TODAY is Women’s Entrepreneurship Day, an annual global celebration that highlights the importance of women in business and makes a powerful economic case for more women to become entrepreneurs.

Entrepreneurship is one of the key drivers of economic and social development. Women’s entrepreneurship can provide a means to more rapidly advance gender equality in industries, communities, and countries around the world. In Scotland alone, women-owned businesses contribute £8.8 billion to the economy every year, more than sustainable tourism (£4.1bn), food and drink (£5.6bn) and the creative industries (£4.6bn).

Numerous historical challenges have prevented women starting up and succeeding in business, with three reoccurring barriers being access to finance, networking, and social and cultural barriers. All have been amplified by the pandemic.

There are numerous ways in which women’s entrepreneurship can be supported by governments around the world. These include creating new sources of capital, such as crowdfunding and impact investments or offering microcredits. Participation funds would enable women to access events and support while kick-starter funds would accelerate financial inclusion by accessing speedy and efficient funding. All this would enable women to bypass traditional funding routes which have often been a barrier to their engagement in the business world.

Networking needs to be viewed as part of the wider support ecosystem where the time and timing of networking events are important considerations for both the organisers and women participants. Digital centres based in local infrastructure such as libraries, universities, colleges and community centres can enable women to come together to learn and network. Appointing coaching and mentoring champions in regions would greatly benefit women seeking to grow and help those in rural areas to overcome geographic barriers to participation in events and organisations.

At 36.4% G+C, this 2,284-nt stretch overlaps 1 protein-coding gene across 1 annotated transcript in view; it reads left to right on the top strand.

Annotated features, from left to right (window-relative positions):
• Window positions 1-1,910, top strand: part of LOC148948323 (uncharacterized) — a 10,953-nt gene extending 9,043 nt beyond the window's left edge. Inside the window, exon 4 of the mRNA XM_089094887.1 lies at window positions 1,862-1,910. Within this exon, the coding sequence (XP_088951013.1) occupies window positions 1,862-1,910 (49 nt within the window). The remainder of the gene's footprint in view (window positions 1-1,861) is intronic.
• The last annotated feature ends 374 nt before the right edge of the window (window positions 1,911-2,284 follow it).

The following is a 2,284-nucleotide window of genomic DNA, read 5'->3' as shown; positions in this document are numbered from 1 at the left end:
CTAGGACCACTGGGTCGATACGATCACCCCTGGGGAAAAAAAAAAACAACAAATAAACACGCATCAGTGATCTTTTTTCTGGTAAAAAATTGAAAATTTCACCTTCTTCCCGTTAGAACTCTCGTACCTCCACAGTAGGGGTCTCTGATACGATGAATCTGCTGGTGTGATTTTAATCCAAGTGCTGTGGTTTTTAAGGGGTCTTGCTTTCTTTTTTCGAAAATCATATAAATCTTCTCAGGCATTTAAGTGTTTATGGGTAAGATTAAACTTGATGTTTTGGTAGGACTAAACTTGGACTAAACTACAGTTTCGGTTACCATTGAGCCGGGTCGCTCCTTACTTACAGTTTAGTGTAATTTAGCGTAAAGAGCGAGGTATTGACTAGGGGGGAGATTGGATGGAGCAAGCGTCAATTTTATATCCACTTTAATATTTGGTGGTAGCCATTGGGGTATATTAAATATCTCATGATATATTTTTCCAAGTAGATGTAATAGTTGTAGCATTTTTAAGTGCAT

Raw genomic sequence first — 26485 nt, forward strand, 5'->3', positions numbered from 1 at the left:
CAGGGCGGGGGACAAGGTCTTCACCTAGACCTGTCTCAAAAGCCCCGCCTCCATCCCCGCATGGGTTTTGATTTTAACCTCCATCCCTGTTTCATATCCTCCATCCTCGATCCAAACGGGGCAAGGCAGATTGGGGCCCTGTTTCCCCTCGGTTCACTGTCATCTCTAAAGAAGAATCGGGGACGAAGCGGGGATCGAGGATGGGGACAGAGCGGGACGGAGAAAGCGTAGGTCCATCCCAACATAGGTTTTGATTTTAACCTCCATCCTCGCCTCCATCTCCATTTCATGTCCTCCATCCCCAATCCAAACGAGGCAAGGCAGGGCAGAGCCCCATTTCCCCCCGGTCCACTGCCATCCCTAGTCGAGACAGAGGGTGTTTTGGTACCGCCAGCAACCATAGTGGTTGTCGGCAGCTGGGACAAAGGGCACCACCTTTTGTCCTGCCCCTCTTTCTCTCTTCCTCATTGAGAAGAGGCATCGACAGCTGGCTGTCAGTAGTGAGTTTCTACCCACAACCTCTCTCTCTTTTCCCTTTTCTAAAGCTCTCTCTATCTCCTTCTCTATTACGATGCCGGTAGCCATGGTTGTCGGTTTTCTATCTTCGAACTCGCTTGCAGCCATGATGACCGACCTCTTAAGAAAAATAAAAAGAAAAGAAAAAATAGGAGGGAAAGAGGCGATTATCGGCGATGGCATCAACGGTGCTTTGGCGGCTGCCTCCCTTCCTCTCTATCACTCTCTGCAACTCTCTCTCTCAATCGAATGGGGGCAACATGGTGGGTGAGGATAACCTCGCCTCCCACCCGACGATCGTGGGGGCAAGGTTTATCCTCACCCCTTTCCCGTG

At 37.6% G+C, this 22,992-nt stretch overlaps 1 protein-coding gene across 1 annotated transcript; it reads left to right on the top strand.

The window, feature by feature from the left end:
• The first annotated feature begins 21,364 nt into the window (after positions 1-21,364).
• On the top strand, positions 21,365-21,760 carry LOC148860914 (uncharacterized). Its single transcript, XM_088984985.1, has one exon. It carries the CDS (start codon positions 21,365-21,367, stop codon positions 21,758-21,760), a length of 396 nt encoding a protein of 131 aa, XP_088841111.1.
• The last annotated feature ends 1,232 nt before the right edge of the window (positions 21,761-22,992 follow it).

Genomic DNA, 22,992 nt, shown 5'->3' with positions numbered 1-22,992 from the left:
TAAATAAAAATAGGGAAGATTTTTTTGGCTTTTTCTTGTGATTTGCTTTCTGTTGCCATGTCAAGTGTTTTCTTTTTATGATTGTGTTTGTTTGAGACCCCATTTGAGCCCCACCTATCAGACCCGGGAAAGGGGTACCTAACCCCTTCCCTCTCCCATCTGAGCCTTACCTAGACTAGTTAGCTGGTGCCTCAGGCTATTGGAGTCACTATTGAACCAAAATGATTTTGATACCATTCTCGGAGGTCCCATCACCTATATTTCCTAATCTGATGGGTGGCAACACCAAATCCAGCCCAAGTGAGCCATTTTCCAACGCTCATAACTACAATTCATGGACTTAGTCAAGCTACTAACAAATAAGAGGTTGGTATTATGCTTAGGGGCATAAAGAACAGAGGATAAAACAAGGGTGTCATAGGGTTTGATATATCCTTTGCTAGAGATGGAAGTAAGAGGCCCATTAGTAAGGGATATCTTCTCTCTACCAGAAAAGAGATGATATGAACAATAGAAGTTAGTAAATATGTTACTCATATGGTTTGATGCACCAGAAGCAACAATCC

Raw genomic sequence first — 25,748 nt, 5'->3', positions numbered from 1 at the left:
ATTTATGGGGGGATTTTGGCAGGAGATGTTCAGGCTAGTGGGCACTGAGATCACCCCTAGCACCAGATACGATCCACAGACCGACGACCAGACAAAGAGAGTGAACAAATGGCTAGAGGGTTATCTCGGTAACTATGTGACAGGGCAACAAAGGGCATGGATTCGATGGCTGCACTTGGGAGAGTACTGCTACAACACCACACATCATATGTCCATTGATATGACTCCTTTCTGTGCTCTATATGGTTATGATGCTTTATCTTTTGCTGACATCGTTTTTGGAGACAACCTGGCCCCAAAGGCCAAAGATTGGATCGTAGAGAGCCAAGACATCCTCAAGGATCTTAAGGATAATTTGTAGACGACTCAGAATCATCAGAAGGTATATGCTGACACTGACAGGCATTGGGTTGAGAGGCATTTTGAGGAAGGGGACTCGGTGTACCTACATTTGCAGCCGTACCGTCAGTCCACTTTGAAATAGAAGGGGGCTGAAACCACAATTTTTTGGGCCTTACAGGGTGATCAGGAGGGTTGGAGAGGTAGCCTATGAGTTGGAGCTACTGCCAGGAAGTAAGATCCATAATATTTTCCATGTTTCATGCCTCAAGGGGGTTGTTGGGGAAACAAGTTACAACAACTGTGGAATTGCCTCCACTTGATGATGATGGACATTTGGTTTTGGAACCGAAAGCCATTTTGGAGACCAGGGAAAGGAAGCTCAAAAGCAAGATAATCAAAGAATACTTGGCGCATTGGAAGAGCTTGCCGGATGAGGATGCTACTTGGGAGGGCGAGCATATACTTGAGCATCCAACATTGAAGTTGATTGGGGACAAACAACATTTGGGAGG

In terms of overcoming social and cultural barriers, expanding and lowering the cost of childcare is an investment that would pay off in terms of economic growth. The involvement of local communities in setting up and growing businesses is essential for all forms of entrepreneurship. The encouragement to buy local, involve local supply chains and encourage inclusive and sustainable business models can help other local businesswomen. Incorporating well-being and mental health elements into the support package offered to women entrepreneurs can also pay dividends.

From my own research I have seen some great examples of how to boost the number of women starting their own businesses. Women’s business centres in the US assist socially and economically disadvantaged women in starting and building their businesses, with evidence showing them to have been successful. These centres can be mobile, incorporated into existing infrastructure such as libraries and community centres.

The Scottish Government announced its commitment with £50 million to establish a women’s business centre and commissioned investor and entrepreneur Ana Stewart to chair the Women in Enterprise Review. The upcoming Stewart Review will focus on several areas, including education, access to finance and funding, and advice, support, and mentoring for women in business in Scotland. Its upcoming publication could overhaul the women’s entrepreneurial ecosystem here.

When women succeed in business, we all win. Wealth is generated, jobs are created and tax revenues rise. Women entrepreneurs are making great strides and helping to change the social, cultural, political and economic landscapes. This needs to be celebrated and supported.

Professor Norin Arshed is with the University of Dundee School of Business